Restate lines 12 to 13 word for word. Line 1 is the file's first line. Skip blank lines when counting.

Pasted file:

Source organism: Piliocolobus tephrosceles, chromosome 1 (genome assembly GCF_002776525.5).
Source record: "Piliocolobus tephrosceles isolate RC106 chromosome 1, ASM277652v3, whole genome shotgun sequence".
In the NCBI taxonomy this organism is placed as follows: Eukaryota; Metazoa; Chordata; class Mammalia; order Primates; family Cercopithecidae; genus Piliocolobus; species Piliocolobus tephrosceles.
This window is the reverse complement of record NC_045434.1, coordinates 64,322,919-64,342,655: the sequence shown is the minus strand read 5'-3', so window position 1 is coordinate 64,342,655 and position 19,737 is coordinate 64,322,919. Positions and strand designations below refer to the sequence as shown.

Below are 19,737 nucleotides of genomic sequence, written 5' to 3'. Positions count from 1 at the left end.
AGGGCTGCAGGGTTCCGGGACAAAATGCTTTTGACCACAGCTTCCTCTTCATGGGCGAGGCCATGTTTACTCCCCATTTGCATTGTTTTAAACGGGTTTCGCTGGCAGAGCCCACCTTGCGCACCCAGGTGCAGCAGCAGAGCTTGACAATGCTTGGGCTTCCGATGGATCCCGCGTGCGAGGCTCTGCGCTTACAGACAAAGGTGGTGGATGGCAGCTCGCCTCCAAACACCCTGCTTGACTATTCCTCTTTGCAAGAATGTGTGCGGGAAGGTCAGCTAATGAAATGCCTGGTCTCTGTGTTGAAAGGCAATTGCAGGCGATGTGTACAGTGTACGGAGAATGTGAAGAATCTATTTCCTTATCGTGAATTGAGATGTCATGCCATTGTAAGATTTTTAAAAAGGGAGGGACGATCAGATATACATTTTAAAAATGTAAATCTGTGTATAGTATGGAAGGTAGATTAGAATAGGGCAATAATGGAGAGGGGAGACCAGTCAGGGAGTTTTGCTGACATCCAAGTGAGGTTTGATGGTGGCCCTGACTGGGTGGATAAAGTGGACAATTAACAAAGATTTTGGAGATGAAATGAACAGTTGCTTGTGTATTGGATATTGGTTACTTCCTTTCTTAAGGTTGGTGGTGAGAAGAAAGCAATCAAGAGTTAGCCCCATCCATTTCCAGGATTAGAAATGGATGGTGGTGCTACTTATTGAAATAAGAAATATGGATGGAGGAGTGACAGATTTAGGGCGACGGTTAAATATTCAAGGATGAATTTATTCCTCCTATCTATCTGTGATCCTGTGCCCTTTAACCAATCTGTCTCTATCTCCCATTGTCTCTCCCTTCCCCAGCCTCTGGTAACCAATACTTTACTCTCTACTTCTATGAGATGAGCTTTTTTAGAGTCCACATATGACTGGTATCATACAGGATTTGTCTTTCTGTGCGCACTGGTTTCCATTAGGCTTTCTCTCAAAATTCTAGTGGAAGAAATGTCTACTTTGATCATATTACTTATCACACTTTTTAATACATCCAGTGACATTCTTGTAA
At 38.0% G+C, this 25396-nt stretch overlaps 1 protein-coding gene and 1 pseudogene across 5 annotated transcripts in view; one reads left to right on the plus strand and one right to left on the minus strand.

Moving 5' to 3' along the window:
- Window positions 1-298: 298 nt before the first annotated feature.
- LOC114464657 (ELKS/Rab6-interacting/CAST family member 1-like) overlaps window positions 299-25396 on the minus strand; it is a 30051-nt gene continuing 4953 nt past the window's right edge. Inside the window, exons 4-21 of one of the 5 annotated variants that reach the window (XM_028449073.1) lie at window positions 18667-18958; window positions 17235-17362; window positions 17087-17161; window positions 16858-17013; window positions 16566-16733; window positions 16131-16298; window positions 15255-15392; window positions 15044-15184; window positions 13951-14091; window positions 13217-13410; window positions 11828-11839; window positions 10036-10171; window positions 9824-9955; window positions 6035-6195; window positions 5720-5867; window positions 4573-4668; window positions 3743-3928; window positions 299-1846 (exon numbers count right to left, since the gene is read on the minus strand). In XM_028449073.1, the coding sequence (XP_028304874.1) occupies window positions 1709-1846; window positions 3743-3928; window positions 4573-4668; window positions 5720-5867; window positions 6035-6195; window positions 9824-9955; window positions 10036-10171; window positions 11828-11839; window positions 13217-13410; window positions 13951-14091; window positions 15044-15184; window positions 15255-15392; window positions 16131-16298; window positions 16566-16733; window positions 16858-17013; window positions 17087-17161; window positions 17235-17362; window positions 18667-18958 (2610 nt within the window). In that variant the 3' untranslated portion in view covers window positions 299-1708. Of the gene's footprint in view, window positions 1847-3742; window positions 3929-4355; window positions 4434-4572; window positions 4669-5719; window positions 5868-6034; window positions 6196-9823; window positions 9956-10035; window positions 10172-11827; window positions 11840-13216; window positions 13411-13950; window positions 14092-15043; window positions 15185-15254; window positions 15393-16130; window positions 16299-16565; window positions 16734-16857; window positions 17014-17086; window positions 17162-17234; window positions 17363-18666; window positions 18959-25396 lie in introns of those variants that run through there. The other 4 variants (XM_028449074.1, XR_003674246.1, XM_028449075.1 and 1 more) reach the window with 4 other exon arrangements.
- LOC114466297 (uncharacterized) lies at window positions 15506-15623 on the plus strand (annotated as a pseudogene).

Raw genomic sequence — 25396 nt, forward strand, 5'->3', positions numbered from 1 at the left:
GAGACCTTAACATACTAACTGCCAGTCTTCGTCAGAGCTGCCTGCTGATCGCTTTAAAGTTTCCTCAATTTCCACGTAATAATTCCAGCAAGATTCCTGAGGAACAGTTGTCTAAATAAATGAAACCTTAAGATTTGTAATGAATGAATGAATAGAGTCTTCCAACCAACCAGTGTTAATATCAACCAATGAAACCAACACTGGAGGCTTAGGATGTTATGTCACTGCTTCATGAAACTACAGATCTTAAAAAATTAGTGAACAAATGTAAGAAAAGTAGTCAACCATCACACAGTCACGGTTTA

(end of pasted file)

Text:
Raw genomic sequence — 25396 nt, forward strand, 5'->3', positions numbered from 1 at the left:
GAGACCTTAACATACTAACTGCCAGTCTTCGTCAGAGCTGCCTGCTGATCGCTTTAAAGTTTCCTCAATTTCCACGTAATAATTCCAGCAAGATTCCTGAGGAACAGTTGTCTAAATAAATGAAACCTTAAGATTTGTAATGAATGAATGAATAGAGTCTTCCAACCAACCAGTGTTAATATCAACCAATGAAACCAACACTGGAGGCTTAGGATGTTATGTCACTGCTTCATGAAACTACAGATCTTAAAAAATTAGTGAACAAATGTAAGAAAAGTAGTCAACCATCACACAGTCACGGTTTA